Norwegian Power Dressing

Notice: In coloured water I sometimes include 2 strands of fine spectraflash on each side of the tail and pectoral fins. Variations with a bright and flashy body can be extremely deadly in some circumstances. When I use this pattern on a floating line I also make an underbody of fine lead wire. This streamer is perfect to change colours according to imitate small local fish. For reservoirs and lakes any colour can be used.


(Original and most favourite dressing)

Hook: Daiichi 1710 size 4-2, Daiichi 2271 size 2 (black)
Thread: Uni 8/0 same colours as dubbing
Tail: Chickabou or grizzly marabou tip fibres dyed in natural colours
Body: Squirrel dubbing in many natural colours and mixed with extremely fine spectraflash or similar
Ribbing: Gold, silver or copper wire
Pectoral fins: Chickabou or grizzly marabou tip fibres (same colour as tail)
Dorsal fin: Dark brown mink strip pulled over the body
Collar: One full turn of a cream coloured mink strip (very fine strip)
Front collar: Very fine mink strip (same colour as dorsal) tied in as collard


(Unweighted version)

Step 1
Set up tying thread and tie in a tail of Chickabou or grizzly marabou. Use the same technique as for the Frumpy. The tail should now be about twenty millimeters.

Step 2
Take a nice strip of dark brown mink. Watch the natural way the fibres go. The fibres should be pointing backwards. Taper the strip at this end. Tie in the strip at the taper and on top of the hookshank, with the fibres pointing downwards (upside down). Tie in the rib.

Step 3
Make a mixture from squirrel dubbing and extremely fine Spectraflash (for example Glo Bright). Put the dubbing between your spinning loop and tight it up with a dubbing whirl. Wrap your dubbing loop forwards until about 1/3 in front of the hook eye. Secure it with your thread.

Step 4
Pull the mink strip over the top of the body and secure it tight with your ribbing and tying thread. Pick out the dubbing with Velcro so that the Spectraflash gives the action you prefer.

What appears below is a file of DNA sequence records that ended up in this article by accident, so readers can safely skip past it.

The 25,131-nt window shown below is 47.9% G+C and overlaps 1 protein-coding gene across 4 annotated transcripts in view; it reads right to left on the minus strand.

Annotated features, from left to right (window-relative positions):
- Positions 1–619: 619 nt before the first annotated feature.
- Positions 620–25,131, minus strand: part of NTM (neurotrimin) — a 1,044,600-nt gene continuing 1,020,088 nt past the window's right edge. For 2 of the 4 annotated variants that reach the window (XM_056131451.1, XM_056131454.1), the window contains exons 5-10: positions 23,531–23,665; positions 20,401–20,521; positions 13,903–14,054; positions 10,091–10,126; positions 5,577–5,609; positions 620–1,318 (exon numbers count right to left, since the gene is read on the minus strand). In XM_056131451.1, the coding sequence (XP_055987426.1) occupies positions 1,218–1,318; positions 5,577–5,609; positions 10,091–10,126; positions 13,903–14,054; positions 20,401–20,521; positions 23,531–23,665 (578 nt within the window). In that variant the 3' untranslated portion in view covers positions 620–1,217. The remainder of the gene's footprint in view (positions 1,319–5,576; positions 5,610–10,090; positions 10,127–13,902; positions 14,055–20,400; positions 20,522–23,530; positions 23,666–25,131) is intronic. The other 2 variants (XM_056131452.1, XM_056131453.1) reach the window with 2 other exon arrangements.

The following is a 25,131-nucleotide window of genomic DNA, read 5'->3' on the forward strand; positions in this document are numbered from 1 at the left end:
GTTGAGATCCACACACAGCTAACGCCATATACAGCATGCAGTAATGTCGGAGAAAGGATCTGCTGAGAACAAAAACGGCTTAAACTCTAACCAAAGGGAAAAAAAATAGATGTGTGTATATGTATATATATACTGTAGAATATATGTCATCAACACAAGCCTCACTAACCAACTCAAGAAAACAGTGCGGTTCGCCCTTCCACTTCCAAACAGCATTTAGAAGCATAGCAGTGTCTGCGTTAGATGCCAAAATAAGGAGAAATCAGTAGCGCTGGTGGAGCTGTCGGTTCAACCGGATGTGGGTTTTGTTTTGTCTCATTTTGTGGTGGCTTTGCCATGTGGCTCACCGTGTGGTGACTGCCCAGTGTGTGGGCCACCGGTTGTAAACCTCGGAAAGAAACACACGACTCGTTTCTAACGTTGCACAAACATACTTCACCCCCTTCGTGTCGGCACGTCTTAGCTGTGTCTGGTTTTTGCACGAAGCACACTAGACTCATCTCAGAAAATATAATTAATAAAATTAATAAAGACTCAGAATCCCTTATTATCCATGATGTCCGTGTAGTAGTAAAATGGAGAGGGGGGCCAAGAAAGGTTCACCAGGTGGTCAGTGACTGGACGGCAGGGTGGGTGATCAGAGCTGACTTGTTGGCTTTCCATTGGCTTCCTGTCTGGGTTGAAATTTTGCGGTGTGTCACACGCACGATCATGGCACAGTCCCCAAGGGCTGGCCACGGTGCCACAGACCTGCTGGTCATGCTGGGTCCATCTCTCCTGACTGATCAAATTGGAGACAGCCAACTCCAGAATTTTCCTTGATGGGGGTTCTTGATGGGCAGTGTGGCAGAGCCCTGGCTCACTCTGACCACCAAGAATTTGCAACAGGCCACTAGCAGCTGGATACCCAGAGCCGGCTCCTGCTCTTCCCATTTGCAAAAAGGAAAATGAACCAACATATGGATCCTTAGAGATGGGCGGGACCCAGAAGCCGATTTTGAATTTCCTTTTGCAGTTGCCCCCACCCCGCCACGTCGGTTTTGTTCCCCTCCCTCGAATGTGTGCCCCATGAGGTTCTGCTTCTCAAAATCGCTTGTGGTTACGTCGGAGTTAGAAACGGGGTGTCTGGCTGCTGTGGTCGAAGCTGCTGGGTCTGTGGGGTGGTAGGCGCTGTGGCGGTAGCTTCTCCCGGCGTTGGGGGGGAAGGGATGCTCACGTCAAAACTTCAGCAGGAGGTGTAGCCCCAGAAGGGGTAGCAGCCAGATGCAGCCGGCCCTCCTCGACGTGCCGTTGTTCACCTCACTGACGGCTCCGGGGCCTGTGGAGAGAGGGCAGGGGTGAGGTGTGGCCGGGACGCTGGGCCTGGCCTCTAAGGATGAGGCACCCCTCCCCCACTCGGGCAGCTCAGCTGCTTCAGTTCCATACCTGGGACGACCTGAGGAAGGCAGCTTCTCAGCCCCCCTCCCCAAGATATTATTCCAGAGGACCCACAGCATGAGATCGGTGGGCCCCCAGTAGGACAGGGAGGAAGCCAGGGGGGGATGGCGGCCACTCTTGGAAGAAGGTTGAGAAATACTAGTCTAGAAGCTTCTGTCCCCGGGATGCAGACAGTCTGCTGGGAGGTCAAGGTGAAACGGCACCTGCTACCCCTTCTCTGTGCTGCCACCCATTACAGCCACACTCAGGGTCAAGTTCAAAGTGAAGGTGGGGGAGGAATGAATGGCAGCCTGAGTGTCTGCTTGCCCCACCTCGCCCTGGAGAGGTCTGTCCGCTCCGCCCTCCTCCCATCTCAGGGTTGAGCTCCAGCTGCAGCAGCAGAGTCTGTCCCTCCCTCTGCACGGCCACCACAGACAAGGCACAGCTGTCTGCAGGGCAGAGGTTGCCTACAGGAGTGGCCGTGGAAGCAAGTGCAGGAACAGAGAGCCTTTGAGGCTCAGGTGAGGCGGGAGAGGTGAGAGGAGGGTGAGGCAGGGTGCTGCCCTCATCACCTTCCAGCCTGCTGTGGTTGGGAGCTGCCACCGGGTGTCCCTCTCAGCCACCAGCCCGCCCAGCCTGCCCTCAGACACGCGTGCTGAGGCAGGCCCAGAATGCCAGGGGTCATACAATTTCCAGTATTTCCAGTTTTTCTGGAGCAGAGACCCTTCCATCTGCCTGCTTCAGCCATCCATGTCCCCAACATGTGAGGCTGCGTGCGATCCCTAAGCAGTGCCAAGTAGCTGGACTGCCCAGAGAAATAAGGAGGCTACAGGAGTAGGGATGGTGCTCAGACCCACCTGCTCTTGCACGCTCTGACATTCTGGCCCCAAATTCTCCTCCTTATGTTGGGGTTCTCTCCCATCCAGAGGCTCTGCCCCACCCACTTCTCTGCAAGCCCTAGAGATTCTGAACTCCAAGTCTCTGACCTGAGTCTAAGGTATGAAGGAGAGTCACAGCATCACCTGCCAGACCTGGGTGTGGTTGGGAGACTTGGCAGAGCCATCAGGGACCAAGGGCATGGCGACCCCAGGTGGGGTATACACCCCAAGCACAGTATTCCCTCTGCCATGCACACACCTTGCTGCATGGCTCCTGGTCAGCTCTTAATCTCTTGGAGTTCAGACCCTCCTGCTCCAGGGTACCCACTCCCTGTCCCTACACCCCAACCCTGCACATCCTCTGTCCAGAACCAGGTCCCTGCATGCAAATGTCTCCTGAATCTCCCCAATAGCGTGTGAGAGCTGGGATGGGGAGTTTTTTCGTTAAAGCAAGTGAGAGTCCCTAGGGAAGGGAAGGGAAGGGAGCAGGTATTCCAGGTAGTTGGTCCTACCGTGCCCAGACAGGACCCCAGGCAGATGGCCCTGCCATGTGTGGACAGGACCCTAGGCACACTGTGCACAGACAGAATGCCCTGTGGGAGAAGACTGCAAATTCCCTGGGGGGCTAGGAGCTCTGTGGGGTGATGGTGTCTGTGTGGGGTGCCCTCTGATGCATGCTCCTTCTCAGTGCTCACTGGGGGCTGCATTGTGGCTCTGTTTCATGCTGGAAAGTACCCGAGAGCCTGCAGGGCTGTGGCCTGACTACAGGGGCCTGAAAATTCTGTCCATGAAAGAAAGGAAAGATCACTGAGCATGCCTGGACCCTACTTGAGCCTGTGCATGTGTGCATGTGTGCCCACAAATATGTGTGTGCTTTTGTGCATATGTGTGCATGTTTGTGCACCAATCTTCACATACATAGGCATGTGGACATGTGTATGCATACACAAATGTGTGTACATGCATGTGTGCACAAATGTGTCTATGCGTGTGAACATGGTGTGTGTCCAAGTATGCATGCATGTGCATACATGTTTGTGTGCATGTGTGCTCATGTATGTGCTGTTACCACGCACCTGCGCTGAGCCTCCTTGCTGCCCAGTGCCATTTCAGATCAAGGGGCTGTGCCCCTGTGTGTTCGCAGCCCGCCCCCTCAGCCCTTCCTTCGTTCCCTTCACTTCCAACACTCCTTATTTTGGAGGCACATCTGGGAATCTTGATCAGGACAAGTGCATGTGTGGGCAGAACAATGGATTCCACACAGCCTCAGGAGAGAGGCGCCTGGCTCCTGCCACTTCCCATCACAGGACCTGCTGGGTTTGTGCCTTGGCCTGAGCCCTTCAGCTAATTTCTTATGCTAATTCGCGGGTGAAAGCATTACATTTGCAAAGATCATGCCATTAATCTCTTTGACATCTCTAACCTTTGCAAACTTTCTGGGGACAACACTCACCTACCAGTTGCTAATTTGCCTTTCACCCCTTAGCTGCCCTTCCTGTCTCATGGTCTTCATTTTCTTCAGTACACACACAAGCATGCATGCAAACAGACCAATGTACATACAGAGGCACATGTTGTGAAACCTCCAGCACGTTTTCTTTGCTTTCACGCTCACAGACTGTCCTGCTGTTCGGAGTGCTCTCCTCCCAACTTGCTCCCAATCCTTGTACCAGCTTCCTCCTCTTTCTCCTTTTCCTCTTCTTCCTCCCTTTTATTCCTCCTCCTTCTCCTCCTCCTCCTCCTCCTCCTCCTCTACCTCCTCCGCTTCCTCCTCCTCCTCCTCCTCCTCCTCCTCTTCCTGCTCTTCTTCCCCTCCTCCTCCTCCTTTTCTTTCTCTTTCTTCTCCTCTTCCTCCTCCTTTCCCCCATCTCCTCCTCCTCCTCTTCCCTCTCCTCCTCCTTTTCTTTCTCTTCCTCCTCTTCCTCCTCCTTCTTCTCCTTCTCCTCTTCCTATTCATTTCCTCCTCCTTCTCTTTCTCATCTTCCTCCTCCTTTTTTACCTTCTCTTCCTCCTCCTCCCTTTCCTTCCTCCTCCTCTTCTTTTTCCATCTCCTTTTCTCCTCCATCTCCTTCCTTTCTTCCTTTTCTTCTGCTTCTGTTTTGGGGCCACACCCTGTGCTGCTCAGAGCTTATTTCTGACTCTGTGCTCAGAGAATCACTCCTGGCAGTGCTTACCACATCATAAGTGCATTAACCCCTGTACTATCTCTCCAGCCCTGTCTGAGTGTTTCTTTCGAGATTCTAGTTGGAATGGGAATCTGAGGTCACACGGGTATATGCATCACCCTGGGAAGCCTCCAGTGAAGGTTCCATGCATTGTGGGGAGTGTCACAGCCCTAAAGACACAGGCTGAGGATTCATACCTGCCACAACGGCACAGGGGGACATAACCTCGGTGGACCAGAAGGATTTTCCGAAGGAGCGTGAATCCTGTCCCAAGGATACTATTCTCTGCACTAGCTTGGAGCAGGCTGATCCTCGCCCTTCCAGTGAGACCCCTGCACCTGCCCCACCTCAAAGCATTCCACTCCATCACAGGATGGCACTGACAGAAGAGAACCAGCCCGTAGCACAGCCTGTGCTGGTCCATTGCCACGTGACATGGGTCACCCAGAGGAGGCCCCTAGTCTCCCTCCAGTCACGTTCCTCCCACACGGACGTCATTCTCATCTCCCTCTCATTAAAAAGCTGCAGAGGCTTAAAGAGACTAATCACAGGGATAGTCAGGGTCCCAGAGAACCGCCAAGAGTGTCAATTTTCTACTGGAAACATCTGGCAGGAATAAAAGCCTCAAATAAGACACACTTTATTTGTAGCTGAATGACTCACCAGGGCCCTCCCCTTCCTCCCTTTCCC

Step 5
Tie in the pectoral fins with the same technique I described for the Frumpy. The length of the fins should be about fifteen millimeters.

Step 6
Take a very fine strip of cream coloured mink fur. Taper the tip and tie it in. Wind it one full turn around the hookshank. Tie it off.

Step 7
Do the same with a strip of dark brown mink fur. Take at least three turns to produce a big and very mobile head.
Notice: The dorsal fin and front collar should be the same colour, but of course you are free to experiment with materials and colours.

Fishing techniques
Depending on the size of the river, I prefer to start with a floating line. If unsuccessful, I usually try a twenty-four foot sink-tip line to present the fly a little deeper. In rivers I mostly cast down and across and retrieve the fly at different speeds. I use the tip of the rod to produce the action. When I use a sinktip I always fish with unweighted versions. For some waters I made an underbody of high floating material to give the fly an extra action. The fly wants to go up but the sink-tip pulls it down while retrieving. This works extremely well in still and saltwater too. With a floating line I do the opposite by using weight in the patterns.